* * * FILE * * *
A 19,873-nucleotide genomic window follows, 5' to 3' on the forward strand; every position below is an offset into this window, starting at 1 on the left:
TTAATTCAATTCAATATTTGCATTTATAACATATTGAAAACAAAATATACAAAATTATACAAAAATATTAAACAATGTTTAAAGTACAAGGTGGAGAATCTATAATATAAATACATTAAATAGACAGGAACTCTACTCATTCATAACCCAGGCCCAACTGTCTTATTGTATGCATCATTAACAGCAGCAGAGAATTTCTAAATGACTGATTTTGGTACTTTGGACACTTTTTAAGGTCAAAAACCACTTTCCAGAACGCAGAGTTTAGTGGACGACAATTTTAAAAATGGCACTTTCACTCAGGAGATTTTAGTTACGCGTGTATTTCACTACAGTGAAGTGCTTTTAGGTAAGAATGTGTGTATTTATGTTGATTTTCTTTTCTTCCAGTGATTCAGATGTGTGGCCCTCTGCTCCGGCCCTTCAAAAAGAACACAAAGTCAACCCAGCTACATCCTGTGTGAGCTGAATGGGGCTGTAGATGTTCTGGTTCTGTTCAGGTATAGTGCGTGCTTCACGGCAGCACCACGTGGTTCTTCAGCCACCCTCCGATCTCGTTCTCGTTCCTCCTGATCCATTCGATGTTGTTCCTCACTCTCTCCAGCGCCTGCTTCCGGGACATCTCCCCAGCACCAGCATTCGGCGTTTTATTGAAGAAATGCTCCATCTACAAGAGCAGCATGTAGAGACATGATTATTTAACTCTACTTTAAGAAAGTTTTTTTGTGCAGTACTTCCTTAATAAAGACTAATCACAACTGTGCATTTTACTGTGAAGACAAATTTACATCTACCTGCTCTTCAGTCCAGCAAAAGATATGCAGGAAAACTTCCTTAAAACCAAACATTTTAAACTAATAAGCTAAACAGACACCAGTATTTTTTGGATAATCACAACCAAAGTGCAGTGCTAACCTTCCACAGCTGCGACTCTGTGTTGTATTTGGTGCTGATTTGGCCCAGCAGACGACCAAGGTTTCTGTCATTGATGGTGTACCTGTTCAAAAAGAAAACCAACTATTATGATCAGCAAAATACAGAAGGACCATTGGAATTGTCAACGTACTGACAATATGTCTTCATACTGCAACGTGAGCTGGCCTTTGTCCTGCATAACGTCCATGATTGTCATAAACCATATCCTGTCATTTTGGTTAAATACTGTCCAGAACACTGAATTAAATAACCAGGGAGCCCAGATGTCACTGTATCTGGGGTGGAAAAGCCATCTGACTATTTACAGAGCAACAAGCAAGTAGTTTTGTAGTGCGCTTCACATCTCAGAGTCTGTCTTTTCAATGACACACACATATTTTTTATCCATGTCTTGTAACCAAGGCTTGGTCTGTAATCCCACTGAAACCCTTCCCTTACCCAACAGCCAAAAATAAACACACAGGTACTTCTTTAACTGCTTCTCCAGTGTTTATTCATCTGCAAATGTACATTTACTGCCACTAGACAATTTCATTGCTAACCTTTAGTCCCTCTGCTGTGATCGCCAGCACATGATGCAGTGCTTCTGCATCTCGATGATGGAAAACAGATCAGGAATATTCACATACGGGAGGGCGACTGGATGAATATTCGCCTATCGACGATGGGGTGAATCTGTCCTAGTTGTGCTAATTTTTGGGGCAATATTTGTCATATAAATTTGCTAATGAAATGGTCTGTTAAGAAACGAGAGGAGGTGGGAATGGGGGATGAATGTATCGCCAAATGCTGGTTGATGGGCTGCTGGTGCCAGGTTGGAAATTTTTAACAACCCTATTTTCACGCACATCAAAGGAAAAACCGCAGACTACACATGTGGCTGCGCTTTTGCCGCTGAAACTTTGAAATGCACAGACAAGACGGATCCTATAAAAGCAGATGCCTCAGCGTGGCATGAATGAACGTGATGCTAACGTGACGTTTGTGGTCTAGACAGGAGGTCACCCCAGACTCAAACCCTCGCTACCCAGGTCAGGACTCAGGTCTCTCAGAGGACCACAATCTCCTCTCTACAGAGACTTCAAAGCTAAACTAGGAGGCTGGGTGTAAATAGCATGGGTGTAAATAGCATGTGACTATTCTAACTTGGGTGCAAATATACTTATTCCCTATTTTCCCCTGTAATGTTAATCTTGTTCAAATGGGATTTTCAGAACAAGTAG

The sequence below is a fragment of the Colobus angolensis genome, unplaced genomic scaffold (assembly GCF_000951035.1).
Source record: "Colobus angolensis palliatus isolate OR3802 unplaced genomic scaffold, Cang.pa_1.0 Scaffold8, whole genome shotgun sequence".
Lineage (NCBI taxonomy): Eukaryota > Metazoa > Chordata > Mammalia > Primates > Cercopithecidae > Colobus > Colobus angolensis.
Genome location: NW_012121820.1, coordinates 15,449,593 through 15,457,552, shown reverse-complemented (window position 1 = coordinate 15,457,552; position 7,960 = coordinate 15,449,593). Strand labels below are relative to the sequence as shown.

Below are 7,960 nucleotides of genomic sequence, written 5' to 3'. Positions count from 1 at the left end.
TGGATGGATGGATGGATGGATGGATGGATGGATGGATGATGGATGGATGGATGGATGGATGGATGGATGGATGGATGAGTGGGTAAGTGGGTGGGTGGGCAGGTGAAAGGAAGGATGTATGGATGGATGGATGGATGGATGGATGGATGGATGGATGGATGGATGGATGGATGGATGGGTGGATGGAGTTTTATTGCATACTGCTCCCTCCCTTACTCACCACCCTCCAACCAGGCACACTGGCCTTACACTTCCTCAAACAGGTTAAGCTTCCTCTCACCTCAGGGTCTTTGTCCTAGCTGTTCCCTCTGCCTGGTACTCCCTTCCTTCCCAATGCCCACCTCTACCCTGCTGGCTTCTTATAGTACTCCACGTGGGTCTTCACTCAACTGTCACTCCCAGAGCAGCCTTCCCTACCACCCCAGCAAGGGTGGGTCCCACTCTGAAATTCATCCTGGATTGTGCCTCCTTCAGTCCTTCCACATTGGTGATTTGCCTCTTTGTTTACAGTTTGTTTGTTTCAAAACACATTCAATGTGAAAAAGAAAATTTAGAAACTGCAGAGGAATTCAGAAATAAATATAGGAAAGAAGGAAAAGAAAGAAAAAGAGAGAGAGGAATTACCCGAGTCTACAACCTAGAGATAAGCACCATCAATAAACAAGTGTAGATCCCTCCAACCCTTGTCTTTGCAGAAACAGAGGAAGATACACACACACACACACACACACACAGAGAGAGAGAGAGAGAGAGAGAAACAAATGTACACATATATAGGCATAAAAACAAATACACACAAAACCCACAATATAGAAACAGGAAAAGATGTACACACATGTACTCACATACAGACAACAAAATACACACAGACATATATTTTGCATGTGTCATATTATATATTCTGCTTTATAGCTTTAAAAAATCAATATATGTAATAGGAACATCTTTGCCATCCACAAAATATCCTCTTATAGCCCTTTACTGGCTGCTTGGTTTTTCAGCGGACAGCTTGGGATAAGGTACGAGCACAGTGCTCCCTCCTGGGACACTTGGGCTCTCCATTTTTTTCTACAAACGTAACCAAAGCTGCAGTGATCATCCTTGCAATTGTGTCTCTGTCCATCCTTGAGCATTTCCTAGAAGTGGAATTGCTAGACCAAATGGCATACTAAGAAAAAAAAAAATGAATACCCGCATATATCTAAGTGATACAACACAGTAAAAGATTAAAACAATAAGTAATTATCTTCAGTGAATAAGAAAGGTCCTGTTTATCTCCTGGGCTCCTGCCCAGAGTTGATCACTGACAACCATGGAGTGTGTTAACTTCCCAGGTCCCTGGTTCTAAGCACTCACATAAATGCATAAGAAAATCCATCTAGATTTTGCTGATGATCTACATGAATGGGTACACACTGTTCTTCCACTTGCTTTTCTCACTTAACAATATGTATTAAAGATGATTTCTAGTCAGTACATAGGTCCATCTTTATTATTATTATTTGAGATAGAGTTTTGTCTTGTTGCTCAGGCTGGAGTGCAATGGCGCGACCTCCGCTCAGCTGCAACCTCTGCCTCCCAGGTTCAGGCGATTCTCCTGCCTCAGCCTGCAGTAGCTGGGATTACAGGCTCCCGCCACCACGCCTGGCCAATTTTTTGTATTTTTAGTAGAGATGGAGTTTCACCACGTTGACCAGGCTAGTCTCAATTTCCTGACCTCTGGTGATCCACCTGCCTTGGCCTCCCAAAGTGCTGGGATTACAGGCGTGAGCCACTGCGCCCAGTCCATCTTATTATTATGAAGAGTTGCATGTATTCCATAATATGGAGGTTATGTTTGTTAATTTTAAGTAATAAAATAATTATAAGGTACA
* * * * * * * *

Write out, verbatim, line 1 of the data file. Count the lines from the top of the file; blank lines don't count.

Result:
A 19,873-nucleotide genomic window follows, 5' to 3' on the forward strand; every position below is an offset into this window, starting at 1 on the left: